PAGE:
I’ve been reminded that section 62 of the Coroners and Justice Act 2009, passed last November, created a new offence of possessing non-photographic images of children that are pornographic and fall into one of a number of sexual categories. When the section is brought into force such images will be classed in the same way as indecent photographs and pseudo-photographs of children, already illegal to possess under the amended Protection of Children Act 1972.
The good news is that the government seem to have recognised, following discussions over the Sexual Offences Act 2003, that laws criminalising possession need to provide defences for those who have to secure evidence when it is alleged that computers contain the prohibited material. Section 64 of the new Act contains similar defences to those in the Sexual Offences Act:
- That the person had a legitimate reason to possess the image (e.g. investigating a complaint);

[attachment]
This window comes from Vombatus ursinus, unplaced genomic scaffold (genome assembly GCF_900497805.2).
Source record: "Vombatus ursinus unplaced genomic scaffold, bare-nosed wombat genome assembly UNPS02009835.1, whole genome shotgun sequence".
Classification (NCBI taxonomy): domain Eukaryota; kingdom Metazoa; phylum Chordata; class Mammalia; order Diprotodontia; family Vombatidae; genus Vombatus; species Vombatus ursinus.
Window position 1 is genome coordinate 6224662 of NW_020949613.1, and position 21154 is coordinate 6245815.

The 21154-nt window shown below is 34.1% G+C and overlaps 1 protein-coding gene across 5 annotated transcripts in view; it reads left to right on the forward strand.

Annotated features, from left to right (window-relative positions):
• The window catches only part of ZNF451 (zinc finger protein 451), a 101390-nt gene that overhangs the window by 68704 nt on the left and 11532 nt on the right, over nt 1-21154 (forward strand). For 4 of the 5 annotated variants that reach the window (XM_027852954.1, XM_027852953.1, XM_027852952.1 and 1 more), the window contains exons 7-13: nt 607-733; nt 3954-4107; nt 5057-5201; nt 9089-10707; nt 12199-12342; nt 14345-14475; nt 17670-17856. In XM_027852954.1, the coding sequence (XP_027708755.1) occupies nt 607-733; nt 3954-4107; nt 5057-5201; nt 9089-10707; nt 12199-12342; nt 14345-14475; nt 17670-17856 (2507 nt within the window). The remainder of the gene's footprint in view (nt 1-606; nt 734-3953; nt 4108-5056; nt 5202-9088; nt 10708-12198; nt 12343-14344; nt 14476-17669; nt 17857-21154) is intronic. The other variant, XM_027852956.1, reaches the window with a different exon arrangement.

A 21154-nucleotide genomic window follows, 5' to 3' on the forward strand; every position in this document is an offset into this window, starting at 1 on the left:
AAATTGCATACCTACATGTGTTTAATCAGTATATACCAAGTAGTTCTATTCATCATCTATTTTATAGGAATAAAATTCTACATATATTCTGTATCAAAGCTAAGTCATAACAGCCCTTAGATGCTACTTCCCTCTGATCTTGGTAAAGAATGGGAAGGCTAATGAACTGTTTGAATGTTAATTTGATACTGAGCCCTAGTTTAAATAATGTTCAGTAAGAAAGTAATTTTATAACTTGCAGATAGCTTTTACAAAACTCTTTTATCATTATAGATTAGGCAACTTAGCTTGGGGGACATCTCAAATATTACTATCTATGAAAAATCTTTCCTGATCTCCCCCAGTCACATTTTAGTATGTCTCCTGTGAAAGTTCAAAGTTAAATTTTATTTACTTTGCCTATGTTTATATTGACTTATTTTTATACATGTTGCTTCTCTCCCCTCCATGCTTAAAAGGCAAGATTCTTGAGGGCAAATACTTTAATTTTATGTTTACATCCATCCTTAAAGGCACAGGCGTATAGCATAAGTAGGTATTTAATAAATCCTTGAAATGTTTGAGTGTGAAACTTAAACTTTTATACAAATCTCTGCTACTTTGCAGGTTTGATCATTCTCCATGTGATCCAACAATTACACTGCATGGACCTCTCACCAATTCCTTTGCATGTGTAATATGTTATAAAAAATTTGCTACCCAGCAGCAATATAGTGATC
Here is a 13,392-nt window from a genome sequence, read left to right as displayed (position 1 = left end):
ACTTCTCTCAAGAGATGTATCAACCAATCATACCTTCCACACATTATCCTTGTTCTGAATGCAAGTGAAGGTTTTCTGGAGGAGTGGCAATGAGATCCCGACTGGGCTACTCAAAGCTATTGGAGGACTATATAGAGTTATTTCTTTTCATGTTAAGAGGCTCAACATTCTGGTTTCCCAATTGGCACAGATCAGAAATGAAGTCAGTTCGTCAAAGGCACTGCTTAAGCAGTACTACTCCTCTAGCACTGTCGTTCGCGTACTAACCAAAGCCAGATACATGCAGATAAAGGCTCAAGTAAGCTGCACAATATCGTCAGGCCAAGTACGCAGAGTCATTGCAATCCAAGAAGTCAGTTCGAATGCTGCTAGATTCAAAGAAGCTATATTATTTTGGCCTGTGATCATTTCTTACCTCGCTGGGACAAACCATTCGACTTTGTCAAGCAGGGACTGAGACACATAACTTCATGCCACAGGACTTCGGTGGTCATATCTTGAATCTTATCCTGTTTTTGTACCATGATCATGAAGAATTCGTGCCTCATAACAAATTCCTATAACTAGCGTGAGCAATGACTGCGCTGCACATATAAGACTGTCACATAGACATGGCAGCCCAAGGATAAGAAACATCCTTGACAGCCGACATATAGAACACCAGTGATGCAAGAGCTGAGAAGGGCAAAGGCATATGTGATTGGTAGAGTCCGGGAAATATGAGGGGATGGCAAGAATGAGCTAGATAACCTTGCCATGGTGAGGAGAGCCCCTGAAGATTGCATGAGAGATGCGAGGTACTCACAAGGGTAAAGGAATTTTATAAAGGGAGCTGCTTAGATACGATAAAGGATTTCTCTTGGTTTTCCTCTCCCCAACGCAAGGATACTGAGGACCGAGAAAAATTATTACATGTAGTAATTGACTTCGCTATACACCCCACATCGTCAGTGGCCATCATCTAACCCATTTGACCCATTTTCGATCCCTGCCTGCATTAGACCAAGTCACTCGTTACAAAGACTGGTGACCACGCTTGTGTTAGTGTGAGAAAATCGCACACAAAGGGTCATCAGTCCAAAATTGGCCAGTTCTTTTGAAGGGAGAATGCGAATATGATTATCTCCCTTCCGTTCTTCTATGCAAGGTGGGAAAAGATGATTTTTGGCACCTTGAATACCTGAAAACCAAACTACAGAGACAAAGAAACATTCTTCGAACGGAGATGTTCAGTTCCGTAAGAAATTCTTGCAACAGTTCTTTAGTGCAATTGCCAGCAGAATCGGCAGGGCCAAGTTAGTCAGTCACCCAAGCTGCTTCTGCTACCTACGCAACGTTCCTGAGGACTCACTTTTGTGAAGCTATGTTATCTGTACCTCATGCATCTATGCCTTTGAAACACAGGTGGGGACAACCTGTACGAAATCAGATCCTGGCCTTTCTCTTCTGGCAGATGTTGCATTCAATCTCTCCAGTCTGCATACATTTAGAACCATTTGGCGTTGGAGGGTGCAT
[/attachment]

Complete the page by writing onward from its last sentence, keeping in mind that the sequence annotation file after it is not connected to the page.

- The the person had no reason to suspect the nature of the image (e.g. making a routine backup);
- That the image was sent unsolicited to a the person and that they did not keep it for an unreasonable time (e.g. e-mail spam, though there is little evidence of such images being sent as spam).
Existing processes for dealing with indecent images (for example JANET’s guidelines for investigating and the IWF’s good practice guidelines) should therefore be sufficient to avoid committing this new crime.
[Note: the sections creating the new offences do not apply to Scotland]